A spouse who inherits an IRA has a choice. The surviving spouse
can move the account into an inherited IRA to keep the tax shelter.
Or she can choose to roll the account into her own IRA.
The decision typically hinges on whether the surviving spouse
has turned 59 1/2 and whether her spouse had turned 70 1/2 before
he died. "Based on those two dates, it tells you what to do with
the account," says Jeffrey Levine, IRA technical consultant for Ed
Slott and Co., which provides IRA advice.
A spouse who is younger than 59 1/2 and needs the money would be
better off remaining a named beneficiary. If she rolls the money
into her IRA and then withdraws any of it, she'll pay a 10% penalty
until 59 1/2. Instead, if she remains a named beneficiary, she can
tap the account without penalty. To be a named beneficiary, she
must retitle the account as an inherited IRA.
But "she's not locked into that option," says Denise Appleby, of
Appleby Retirement Consulting, in Grayson, Ga. At any time, she can
roll the money to her own account.
A surviving spouse who is younger than 70 1/2 and doesn't need
the money generally should make the IRA her own. She won't be
required to take minimum distributions until she turns 70 1/2. "All
the rules apply as if she owned it since day one," says Ken Moraif,
a certified financial planner at Money Matters, in Plano, Tex.
Say a 74-year-old husband dies and passes his $500,000 IRA to
his 64-year-old wife. If she takes it as her own, she can wait six
years to take distributions. At 74, his required minimum
distribution would have been about $21,000, according to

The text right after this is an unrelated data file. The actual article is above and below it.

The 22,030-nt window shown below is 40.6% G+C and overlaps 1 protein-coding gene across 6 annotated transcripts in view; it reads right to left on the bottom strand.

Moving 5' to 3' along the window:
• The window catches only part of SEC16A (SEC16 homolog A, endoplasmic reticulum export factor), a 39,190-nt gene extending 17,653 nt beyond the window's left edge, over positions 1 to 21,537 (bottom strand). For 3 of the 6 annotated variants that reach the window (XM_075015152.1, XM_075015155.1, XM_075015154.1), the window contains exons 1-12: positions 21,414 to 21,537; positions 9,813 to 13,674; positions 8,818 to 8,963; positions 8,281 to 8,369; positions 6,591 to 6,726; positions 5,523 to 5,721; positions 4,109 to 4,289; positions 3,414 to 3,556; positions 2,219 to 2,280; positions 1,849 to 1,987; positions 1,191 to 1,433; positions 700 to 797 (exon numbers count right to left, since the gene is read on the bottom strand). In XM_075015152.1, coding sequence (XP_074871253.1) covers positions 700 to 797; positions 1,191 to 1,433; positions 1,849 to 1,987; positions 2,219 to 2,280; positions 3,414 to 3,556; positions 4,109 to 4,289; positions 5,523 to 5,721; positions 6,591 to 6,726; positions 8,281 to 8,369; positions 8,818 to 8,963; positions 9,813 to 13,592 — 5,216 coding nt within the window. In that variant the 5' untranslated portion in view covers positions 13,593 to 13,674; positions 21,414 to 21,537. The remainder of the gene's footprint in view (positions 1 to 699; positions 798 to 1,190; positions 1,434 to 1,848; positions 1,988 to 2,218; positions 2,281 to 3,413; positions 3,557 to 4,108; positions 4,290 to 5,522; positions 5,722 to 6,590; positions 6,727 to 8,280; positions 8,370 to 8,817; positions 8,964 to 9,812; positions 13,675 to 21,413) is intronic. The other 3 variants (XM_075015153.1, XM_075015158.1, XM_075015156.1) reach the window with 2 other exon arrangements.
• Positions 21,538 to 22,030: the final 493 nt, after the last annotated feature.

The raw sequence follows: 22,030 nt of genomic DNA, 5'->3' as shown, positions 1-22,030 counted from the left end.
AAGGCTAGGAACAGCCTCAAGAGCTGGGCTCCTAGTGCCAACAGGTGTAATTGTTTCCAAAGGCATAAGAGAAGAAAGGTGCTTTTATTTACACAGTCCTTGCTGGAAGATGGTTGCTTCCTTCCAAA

's Beneficiary RMD Calculator (
). When she turns 70 1/2, her first RMD will be about $25,000, and
the account will have climbed to nearly $700,000 (assuming a 6%
annual growth rate).
The age of the account owner at death also could influence a
surviving spouse's decision. If the owner died before the date she
was required to begin distributions, a spouse who remains a named
beneficiary will not have to take distributions until the year that
his late spouse would have turned 70 1/2. (The "required beginning
date" for taking distributions is April 1 of the year after the
owner turns 70 1/2.)
Assume a 64-year-old wife leaves a traditional IRA worth about
$530,000 to her 74-year-old husband, and he keeps it as an
inherited IRA. Six years later, when his wife would have turned 70
1/2, he takes his first RMD of about $70,000, based on his own life
expectancy. At 90, he would have about $300,000 in the account.
If instead he takes the account as his own, he will take his
first distribution at age 75. He'll have to withdraw about $23,000.
Although he has to start distributions much sooner, the RMDs are
smaller and the account will last longer (assuming a 6% annual
return). At age 90, he would still have about $512,000.
If a late spouse had already started distributions, a survivor
who stays a named beneficiary can use either her own life
expectancy or her spouse's. If the survivor is older, she might
choose the late spouse's because it would be the longer of the two
life expectancies, Appleby says.
A survivor's decision to roll the IRA into her own or keep it as
an inherited IRA can have a big impact on the next generation. If
the IRA becomes your own, your beneficiaries can use their own life
expectancies to take distributions when they inherit the money.
Your beneficiaries can also "stretch" distributions over their
lifetimes if you kept the account as an inherited IRA but die
before your deceased spouse would have turned 70 1/2, Levine
But if you kept the account as an inherited IRA and you die
after you start RMDs, your beneficiaries will have to take RMDs
based on the life expectancy you were using. That means your
younger beneficiaries will have lost the chance to stretch the IRA
over their lifetimes.